In 13 cannabis-contaminated samples submitted from the New York cases, researchers found “very high levels” of vitamin E acetate, with some samples containing up to 50% of the oil.
Recently, health officials have noticed a rise in the number of lipoid pneumonia cases. Lipoid pneumonia is a disease in which immune cells collect excess fat not normally stored in the lungs. Those cells may then initiate an inflammatory response that could hinder oxygen’s ability to get into the bloodstream.
That can then lead to a host of respiratory problems, including coughing, shortness of breath, or weight loss. It could also lead to a series of gastrointestinal issues such as nausea, vomiting, or diarrhea.
Past studies have confirmed that oil inhalation can cause lipoid pneumonia, as oils are high in fat. Though inhaled as a vapor, it will eventually return to its oil state in the lungs, which function poorly to remove any substances other than gas.
The only other major way in which to acquire lipoid pneumonia involves physical injury causing fat to seep into the lung, so health officials do not suspect this form to be at play with the cases involved in the investigation.
Past cases have also suggested vitamin E oil’s contribution to lipoid pneumonia. In 2000, a woman was diagnosed with the lung illness after having inhaled marijuana oil with the vitamin.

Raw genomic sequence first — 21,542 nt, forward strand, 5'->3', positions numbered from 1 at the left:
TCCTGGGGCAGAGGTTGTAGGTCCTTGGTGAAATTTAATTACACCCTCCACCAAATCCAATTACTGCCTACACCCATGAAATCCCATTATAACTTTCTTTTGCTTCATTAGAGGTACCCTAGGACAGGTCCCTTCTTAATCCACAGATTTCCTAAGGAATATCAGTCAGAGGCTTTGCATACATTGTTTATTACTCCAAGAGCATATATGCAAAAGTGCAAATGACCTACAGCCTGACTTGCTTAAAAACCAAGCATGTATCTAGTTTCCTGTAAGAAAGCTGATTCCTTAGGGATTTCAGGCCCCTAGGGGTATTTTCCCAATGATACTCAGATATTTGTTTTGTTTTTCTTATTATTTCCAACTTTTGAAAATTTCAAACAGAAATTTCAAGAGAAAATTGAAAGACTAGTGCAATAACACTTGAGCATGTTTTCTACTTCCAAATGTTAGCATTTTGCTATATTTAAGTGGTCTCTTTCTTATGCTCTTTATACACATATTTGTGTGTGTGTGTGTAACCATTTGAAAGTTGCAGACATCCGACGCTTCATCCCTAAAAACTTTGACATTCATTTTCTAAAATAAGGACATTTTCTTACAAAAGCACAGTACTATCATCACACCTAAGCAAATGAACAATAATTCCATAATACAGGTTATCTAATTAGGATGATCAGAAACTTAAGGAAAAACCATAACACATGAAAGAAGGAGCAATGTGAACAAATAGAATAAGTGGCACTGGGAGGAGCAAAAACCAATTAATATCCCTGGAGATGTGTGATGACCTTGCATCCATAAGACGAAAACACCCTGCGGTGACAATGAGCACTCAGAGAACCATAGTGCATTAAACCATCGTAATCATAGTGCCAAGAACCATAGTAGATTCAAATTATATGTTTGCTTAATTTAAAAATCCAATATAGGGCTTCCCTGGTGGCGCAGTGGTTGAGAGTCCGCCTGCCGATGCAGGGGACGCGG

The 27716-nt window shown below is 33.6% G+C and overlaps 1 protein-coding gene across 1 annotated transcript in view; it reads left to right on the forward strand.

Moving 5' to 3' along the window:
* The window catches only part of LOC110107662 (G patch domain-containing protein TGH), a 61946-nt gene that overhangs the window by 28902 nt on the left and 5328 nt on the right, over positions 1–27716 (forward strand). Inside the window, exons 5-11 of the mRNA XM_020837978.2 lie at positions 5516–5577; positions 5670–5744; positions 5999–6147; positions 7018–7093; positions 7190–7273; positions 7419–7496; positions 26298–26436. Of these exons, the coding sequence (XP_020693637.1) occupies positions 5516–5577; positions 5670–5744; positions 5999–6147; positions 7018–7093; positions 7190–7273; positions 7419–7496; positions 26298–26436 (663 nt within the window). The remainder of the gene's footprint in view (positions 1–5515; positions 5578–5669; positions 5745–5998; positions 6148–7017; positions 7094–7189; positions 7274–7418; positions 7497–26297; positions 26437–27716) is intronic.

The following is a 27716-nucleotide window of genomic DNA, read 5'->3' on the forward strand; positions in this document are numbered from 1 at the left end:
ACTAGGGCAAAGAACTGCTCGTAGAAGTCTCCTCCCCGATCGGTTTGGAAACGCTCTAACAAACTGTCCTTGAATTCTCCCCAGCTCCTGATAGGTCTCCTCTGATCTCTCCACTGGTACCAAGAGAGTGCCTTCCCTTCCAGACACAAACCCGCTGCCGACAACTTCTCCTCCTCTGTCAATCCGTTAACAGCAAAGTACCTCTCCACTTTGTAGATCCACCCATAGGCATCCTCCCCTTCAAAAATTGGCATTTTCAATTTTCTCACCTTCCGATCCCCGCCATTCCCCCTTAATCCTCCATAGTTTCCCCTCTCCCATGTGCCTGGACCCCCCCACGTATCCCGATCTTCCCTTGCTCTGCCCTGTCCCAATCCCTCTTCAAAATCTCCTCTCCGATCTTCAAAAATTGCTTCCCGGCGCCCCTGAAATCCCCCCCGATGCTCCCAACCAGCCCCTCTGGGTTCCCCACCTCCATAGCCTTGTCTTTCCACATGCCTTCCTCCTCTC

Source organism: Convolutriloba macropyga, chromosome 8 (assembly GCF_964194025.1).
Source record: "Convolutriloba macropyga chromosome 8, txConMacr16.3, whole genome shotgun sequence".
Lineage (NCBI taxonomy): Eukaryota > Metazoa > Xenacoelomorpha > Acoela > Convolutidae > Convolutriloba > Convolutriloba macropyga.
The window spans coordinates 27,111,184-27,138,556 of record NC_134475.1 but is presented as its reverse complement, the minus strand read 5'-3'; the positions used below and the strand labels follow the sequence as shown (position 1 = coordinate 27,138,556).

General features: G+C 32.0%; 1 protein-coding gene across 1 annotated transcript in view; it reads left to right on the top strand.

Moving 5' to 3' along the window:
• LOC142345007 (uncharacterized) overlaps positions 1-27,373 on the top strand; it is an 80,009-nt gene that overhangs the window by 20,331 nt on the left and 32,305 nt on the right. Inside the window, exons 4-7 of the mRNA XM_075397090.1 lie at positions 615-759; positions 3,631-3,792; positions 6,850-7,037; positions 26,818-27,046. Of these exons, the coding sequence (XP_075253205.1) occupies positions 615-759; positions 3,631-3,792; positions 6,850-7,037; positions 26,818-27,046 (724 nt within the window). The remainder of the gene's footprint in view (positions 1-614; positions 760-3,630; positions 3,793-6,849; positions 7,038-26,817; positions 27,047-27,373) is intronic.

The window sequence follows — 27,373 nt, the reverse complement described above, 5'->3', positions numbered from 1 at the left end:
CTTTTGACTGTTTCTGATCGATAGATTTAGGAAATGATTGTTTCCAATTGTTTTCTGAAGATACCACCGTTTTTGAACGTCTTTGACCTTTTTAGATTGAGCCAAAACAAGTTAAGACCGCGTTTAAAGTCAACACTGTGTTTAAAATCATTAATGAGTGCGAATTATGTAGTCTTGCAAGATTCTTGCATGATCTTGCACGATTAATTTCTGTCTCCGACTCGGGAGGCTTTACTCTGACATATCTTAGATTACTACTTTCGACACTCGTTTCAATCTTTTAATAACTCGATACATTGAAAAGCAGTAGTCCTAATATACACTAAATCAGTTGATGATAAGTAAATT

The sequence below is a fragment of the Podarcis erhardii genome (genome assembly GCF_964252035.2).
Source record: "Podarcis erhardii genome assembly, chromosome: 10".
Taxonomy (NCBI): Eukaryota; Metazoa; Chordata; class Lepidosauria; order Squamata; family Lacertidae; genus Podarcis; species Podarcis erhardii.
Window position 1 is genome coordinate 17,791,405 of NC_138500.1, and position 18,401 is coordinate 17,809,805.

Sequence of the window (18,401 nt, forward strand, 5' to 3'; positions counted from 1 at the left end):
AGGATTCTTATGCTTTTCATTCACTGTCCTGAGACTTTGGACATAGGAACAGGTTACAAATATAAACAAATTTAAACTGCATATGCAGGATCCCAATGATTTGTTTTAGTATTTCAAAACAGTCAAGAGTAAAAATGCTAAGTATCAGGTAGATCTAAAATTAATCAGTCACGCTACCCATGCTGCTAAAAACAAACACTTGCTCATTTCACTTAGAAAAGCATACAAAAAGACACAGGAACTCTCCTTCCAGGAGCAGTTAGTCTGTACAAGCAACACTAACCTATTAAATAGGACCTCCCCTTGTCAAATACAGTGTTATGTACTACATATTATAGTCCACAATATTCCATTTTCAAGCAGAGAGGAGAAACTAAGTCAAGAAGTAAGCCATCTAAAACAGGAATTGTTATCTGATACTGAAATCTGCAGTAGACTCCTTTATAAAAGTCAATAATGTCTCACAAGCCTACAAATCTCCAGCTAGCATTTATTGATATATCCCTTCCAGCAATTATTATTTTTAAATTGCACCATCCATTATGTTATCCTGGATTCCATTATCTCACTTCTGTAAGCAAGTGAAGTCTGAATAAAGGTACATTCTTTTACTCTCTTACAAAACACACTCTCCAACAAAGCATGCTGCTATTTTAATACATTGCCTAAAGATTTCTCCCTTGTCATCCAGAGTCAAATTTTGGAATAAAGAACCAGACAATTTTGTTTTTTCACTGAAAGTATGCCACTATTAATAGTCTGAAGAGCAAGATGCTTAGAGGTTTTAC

See what others are saying: (NPR) (Fox News) (Washington Post)
Judge Rules Supervised Injection Site in Philadelphia Does Not Break Federal Law
- A federal judge has ruled that a proposed safe injection site for opioid users, the first of its kind in the United States, does not violate federal law.
- Several other cities like New York, San Francisco, and Denver have proposed similar injection sites, where medical staff would be on-hand to prevent or monitor drug overdoses.
- The federal government originally filed a civil lawsuit against Safehouse, the nonprofit opening the supervised injection site, and argued that such a site would encourage drug abuse.
- The federal government has promised to appeal the judge’s decision.
Judge Rules Opioid injection Site Not Illegal
A federal judge on Wednesday ruled that a proposed supervised injection site in Philadelphia would not violate a federal statute and would be able to function.
The decision comes after the federal government lodged a civil lawsuit against the nonprofit group Safehouse, which plans to open the facility. In its suit, the government claimed Safehouse was set to violate the part of the Controlled Substances Act of 1980. That section, commonly referred to as the “crack house” statute, makes it illegal to maintain spaces to manufacture, store, distribute, or use illegal drugs.
While Safehouse would not manufacture, store, or distribute drugs, its supervised injection site would allow drug users to be monitored by medical professionals as they used their own illegal drugs.
In his decision, Judge Gerald McHugh concluded the “crack house” statute wouldn’t apply here because the context is significantly different than what’s in that statue, which was originally passed to suppress owners of drug dens or people selling drugs out of their cars.
“The ultimate goal of Safehouse’s proposed operation is to reduce drug use, not facilitate it,” McHugh said in his decision, “and accordingly, [the statute] does not prohibit Safehouse’s proposed conduct.”